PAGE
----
Global survey shows majority believe in managers' ability to navigate coronavirus crisis
The COVID-19 pandemic might have sucker punched the global economy, but that hasn’t stopped most institutional investors from believing in asset managers’ ability to survey financial markets as they seek long-term returns.
Drawing from a Core Data survey of 250 pension-fund investment professionals it commissioned in April, State Street revealed that 76% of institutional investors expressed faith in their asset managers’ ability to navigate the crisis. Nearly the same number (74%) said the communication and support they received from managers was “strong” or “very strong.”
Looking at different forms of support institutions expect from managers, the largest number of respondents cited market commentary and strategic views (76%). Another important form of support was “proactive and responsive relationship managers” (45%); with the rising role of technology during the crisis, another 44% said they value managers’ use of technology in communicating important updates.
There are some areas ripe for improvement, as one third of investors said they want more information on “investment opportunities assessment” (36%) and “timing action and reaction” (34%). And from a technology-based communication standpoint, State Street’s global head of Asset Manager Segment John Lehner said asset managers still have an opportunity to offer more strategic views and forecasts through podcasts, webinars, videoconferencing, and online presentations.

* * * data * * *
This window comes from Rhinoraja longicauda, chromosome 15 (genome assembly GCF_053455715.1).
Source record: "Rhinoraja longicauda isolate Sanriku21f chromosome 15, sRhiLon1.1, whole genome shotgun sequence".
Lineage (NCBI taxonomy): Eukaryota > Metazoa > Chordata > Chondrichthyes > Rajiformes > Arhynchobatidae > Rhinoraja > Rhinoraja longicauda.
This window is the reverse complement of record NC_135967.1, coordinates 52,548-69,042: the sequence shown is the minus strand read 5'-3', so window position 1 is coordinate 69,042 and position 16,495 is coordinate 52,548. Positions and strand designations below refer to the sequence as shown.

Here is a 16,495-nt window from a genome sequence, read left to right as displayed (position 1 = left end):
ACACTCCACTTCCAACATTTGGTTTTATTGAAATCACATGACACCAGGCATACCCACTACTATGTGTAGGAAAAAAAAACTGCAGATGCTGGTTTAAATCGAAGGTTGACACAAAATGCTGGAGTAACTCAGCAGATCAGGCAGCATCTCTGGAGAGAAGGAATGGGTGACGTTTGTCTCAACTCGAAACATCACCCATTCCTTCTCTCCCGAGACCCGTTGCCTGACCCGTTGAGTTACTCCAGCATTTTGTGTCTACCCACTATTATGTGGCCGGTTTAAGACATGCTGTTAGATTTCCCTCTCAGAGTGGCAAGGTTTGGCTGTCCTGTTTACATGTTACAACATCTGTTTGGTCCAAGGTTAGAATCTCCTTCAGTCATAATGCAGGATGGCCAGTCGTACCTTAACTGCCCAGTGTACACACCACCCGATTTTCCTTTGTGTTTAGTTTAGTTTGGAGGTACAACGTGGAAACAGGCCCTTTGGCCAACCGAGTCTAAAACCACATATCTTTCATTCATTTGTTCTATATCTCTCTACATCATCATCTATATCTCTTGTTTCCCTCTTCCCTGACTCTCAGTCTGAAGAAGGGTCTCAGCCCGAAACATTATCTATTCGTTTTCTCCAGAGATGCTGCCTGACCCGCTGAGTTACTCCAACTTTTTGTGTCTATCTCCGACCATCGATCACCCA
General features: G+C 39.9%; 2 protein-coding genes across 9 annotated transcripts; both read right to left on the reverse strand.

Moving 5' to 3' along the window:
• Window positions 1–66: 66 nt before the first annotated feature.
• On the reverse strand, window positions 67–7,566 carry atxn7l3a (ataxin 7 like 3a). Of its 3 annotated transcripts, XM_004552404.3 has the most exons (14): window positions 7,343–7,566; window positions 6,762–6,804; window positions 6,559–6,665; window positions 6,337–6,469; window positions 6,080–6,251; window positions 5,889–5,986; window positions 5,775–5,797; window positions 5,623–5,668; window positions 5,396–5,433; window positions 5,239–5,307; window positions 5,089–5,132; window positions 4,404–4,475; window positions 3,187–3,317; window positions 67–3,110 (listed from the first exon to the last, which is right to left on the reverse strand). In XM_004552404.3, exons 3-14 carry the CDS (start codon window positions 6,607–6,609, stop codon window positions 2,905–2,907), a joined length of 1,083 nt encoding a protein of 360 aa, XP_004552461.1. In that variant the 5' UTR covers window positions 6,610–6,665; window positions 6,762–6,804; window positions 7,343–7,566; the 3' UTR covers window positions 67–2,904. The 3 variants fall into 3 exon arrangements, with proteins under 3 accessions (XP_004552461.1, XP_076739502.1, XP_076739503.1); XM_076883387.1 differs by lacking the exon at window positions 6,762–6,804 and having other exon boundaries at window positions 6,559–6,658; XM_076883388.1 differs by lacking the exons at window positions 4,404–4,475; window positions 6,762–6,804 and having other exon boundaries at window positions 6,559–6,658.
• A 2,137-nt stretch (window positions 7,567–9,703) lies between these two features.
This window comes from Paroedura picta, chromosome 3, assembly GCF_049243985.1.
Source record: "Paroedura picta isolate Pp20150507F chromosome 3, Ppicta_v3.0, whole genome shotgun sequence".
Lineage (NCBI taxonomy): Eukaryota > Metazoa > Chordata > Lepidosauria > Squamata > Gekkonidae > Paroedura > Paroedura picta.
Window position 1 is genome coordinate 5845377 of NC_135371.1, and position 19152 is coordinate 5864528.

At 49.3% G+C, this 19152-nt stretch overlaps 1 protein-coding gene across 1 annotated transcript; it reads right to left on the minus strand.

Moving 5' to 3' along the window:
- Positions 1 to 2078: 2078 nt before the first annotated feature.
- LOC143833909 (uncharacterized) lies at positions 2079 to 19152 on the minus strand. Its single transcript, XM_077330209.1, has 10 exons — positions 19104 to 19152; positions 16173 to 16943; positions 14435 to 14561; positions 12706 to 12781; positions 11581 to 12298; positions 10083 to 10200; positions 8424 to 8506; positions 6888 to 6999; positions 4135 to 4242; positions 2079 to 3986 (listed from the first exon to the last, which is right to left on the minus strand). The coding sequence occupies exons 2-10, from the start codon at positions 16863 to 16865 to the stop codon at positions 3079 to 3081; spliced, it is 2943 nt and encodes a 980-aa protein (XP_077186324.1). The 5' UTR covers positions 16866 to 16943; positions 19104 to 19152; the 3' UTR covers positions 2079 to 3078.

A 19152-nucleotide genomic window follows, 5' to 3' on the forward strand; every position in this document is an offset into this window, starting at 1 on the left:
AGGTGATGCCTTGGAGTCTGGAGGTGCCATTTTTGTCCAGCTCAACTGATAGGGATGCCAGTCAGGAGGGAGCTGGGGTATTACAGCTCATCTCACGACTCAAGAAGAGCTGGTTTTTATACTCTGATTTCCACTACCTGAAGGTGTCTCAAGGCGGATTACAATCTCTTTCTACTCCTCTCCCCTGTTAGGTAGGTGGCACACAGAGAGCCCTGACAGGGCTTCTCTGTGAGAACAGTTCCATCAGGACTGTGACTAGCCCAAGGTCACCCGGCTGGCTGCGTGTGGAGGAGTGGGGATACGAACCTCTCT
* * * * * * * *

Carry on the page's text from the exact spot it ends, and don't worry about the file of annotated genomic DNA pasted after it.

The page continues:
In light of the coronavirus-induced market volatility during the first quarter, 64% of institutional investors admitted they may fall short of the short-term targets, but 56% still believe they’ll be able to fulfill their long-term investment objectives. Additionally, 52% expressed plans to raise allocations to equities over the next three to six months; respondents also said they’ll be allocating more to active investments (35%), private credit (35%), and cash/money market funds (31%).
Expectations of a rapid v-shaped recovery were muted, with two thirds of respondents (66%) not expecting a return to normal economic activity until 2021 at the earliest. The fiscal and monetary bazookas fired by central banks and governments have not added much confidence in a faster recovery than what occurred following the 2008 financial crisis, with 51% of respondents saying it’s too soon to tell and 15% expecting a slower recovery.
“While institutional investors are braced for a long economic recession and slow recovery, nearly 41% expected equities to recover by the end of September 2020, increasing to 59% by the end of 2020,” Lehner said.